“To steal a base was as easy with either side as for a “cullud generman” to call upon the President, (ed. note: imagine the shock in Minden just a couple of years later when Booker T. Washington dined at the White House with President Theodore Roosevelt) and errors were as plentiful as microbes. No one was rash enough to even attempt to keep any record of the errors. The man who invented the adding machine lost his mind in the transaction, yet he had an easy time, in comparison, to what might have happened to him had he attempted to classify the breaks in Tuesday’s battle.

“Mack Sandlin and Arthur Hough (ed. note: Sandlin was Mayor of Minden and 28 years Webster Parish Tax Assessor while Hough would be a future Webster Parish Sheriff) did the pitching, or the major portion of it, for the obese contingent. Sheriff Griffith was catcher the first time he was seen in the game and wound up by playing somewhere between the first and second bags, in a place where no one could cipher out his position.

“Les Berry and Shag Talton of Harbuck’s professional nine did some of the catching, but no one could see any difference in their playing and that of the amateurs.

“A sensation occurred in the fifth inning when Ed Fitzgerald (ed. note: General Manager of the Minden Lumber Mill of the Bodcau Lumber Company) made a dash for third and got hemmed in. He got excited and jumped straight up, throwing his entire weight on the ground head first.

“Billy Martin, who had just returned from a vacation around St. Louis where he gained so much flesh that he ran his weight up 100 pounds, lacking eleven, played shortstop, and would have made the most lovely catch of the afternoon, but, in an attempt to get under the ball, he stepped in a doodle bug hole and tripped himself.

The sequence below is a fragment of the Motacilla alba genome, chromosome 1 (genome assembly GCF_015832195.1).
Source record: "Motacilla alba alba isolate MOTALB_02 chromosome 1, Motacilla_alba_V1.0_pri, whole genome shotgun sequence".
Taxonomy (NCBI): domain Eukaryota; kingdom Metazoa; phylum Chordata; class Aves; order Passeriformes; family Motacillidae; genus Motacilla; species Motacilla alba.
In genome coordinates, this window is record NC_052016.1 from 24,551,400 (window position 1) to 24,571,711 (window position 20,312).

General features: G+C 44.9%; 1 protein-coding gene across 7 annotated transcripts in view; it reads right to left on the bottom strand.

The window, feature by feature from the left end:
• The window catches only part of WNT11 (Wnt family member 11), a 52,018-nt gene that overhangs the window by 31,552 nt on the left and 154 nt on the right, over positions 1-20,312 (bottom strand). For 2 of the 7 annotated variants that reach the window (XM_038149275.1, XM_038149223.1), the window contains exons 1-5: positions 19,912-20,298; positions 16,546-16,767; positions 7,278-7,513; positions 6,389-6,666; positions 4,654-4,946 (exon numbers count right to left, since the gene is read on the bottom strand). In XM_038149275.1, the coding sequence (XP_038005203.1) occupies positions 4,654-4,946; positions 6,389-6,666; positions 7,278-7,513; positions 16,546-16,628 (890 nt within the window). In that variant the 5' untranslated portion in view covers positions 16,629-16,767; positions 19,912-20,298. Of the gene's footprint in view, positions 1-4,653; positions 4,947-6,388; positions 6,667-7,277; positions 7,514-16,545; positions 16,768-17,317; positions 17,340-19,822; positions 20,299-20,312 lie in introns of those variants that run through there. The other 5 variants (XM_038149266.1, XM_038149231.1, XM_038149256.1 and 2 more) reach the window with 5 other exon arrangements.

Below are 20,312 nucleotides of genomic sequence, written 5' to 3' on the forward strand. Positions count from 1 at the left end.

“Pierce Rathbun tried to run over third baseman Will Burnett, and went in the air for a double somersault, and called for the antiseptic.

“From a technical standpoint, the score was 18 to 20 in the close, in favor of the Leans.

“The score ran up to 32 to 18, in favor of the Leans, but they had one inning the advantage when cruel dark interfered.

“Sympathy of the spectators seemed to be evenly divided.

“The fleshy ones who participated in the affair were A. M. Hough, A. D. Turner, B. F. Griffith, C. D. Gould, M. H. Sandlin, O. P. Clement, F. S. Machen, J. J. Holmes, G. A. Hightower, E. E. Fitzgerald, W. T. Burnett, Jasper Taylor and Alex Howell. Judge J. H. Tillman and C. P. Chaffe, while the scrawny victors were A. M. Leary, Robert Roberts, W. B. Martin, John S. Life, Clarence Taylor, J. N. Sandlin, Will Van Lear, P. L. Rathbun, Dr. S. F. Martin, J. E. Geren, Connell Fort, Charlton Fort and P. A. Jones. (ed. notes: Hough later Sheriff, Turner was later Mayor and Alderman, Griffith was Sheriff, Mack Sandlin, Mayor and Tax Assessor. Clement was Sheriff and Tax Assessor, Holmes was an Alderman, Tillman was Clerk of Court, Leary was Mayor, Roberts was Mayor, Life was an Alderman, John Sandlin was Alderman, Postmaster, District Attorney, District Judge and US Congressman, Connell Fort was Mayor and Alderman and Charlton Fort was Postmaster.)

“Beauford McKinney, armed to the teeth with a cap and ball life-sized pistol, did the umpiring and made an eternal enemy of the contentious J. J. Holmes by calling him out at first base on a fine point that Brer H didn’t know was in the rule book, and doesn’t yet believe it is.

“An aluminum medal was presented to the winning team, and trade on liniment was picking up Wednesday.

“The gross receipts were in the neighborhood of $90.

“The Minden Concert Band furnished music for the occasion.
“No fights.

“The weather was excellent, being cloudy without rain.”

So, this Echo of our Past is a light-hearted account of how baseball was integrated into our community more than a century ago.

Minden Historian John Agan’s column appears Tuesdays in the Minden Press-Herald.Special to the Press-Herald.